Bodies of Three Women Found Wrapped in Garbage Bags in Fetal Position in Cleveland Neighborhood

I had never heard of Anthony Sowell before.  I have to wonder whether the ethnicity of his victims plays any role in his relative obscurity as compared to, say, Ted Bundy.

Radical monk unhurt in bomb blast

Troubling quotations:
He is the chief proponent of a movement known as 969, which reformist President Thein Sein’s office has described as a “symbol of peace”.
* * *
Reuters investigations in two of the hotspots of unrest – Rakhine state and the central city of Meikhtila – have revealed the violence was on both occasions fanned by monks who led Buddhist mobs.
* * *
The president’s office, which says it wants to foster peace, tolerance and unity in ethnically diverse Myanmar, has described Wirathu as “a son of Lord Buddha”.

Previous post: “Sitra Achra, the Flipside

Report Finds Gradual Fall in Female Genital Cutting in Africa

Those who don’t know what the term means can consult this Wikipedia article.  In many nations it’s a routine practice to take a razor and shave off a girl’s clitoris, normally in early childhood.  As a result, when she becomes a woman, she will have no access to sexual gratification.  All sexual intercourse, then, is for her in effect no different from rape; all sexual gratification in relationships is the sole privilege of her male “partners.”

The report finds a generation gap in attitudes and practice:  younger women in some places are less likely to have been victims of this procedure, and also less likely to approve of it.  Yet the quotation unsettles me: “We need to create conditions so they can act on their beliefs.”  As reprehensible as the practice is, I am not sure Western folk have the right to impose Western values on anyone.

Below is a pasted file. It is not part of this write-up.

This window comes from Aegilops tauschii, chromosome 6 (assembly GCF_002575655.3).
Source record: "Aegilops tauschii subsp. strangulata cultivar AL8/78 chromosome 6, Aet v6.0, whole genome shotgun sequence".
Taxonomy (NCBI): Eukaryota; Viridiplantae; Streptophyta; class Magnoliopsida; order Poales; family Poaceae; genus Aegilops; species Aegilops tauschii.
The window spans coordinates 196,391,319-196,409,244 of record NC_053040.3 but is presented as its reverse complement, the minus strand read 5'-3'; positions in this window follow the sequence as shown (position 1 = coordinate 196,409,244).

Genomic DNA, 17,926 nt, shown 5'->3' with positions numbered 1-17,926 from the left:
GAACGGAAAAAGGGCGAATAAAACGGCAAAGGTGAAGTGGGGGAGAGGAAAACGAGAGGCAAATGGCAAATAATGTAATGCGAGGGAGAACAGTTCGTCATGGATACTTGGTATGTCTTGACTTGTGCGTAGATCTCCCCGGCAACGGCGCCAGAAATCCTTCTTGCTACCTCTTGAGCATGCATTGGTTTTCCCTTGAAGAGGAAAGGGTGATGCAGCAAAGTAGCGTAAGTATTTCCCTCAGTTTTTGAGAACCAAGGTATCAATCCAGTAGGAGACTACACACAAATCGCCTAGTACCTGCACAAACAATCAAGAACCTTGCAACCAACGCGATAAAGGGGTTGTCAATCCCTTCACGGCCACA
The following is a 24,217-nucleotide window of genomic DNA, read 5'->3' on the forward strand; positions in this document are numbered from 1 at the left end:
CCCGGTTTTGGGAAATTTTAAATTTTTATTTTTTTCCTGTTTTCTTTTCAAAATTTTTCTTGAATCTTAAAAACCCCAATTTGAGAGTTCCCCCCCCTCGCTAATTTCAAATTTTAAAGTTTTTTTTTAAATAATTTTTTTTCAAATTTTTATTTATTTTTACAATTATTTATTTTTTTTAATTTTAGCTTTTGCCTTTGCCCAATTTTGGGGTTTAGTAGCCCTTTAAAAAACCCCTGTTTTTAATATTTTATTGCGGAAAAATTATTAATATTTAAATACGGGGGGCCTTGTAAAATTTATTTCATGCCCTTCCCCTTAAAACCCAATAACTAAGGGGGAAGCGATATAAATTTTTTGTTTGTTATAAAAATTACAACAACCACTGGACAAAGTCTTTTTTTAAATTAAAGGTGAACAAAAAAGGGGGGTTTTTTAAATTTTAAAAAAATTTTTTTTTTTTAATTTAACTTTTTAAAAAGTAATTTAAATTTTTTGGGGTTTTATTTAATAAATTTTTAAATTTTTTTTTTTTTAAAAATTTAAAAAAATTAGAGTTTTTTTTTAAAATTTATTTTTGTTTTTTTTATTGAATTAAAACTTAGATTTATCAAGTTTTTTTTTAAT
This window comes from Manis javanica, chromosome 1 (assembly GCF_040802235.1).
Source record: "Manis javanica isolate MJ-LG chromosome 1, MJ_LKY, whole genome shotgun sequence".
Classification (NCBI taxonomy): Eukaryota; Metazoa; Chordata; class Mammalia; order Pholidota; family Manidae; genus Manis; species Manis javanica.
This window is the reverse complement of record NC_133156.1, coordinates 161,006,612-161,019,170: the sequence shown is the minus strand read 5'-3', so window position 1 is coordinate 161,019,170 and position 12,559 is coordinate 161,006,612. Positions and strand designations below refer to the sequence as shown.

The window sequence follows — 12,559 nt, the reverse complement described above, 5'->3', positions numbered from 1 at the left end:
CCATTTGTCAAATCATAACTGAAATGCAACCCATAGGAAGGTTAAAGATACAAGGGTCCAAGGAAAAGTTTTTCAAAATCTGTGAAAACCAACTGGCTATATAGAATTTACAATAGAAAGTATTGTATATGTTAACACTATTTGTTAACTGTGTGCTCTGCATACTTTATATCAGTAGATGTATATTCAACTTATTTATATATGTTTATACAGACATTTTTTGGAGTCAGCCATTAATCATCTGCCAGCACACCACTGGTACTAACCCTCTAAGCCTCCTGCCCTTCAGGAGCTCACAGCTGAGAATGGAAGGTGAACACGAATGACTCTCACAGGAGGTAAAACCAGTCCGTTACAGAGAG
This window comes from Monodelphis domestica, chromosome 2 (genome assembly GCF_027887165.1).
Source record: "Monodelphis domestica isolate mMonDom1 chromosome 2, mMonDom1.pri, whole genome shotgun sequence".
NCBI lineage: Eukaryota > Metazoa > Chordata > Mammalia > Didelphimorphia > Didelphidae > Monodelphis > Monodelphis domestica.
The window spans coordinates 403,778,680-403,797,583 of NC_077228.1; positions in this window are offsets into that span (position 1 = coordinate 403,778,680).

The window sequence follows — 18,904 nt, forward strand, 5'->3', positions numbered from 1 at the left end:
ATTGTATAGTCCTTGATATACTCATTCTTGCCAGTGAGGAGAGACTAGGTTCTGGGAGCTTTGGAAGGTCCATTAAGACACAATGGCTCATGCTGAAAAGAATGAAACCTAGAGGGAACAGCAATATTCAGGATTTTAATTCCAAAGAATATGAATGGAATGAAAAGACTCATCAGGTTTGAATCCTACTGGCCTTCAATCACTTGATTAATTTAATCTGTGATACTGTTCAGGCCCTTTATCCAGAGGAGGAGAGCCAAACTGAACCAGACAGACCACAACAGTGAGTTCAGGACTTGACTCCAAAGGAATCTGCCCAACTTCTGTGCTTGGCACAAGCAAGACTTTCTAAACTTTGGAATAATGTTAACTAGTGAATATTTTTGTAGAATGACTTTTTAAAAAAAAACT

T. Rowe Price raises safety concerns as it weighs headquarters options

But Elspeth Reeve seems to me to want us to believe there is no crime in America.

Rae Dawn Chong Blasts Oprah Winfrey In A Recent Radio Interview

I never heard of Rae Dawn Chong before, and am no particular fan of Oprah Winfrey.  But for Ms. Chong to spew this language in any public forum about anyone degrades her mightily in my esteem.

I never encountered the term “field N—–” before.  Now I grasp that it is the counter-partner to the term “house Negro,” which Mohamad at the shelter used to use to dismiss the President.  The “house N—–” was a slave suitable to work in the master’s house, given her or his propensity to seemly rather than unseemly manners and conduct.  The “field N—–” would be kept in the fields, given his or her opposite propensities.

No slave has toiled on a plantation in this country since 1865, and it offends me to hear such terms used to disparage anyone.  The N-word itself simply perpetuates the slave mentality, and diminishes everyone who uses and hears it.  IMO no one has any right to use it.

* Jacob’s ladder 06/26/13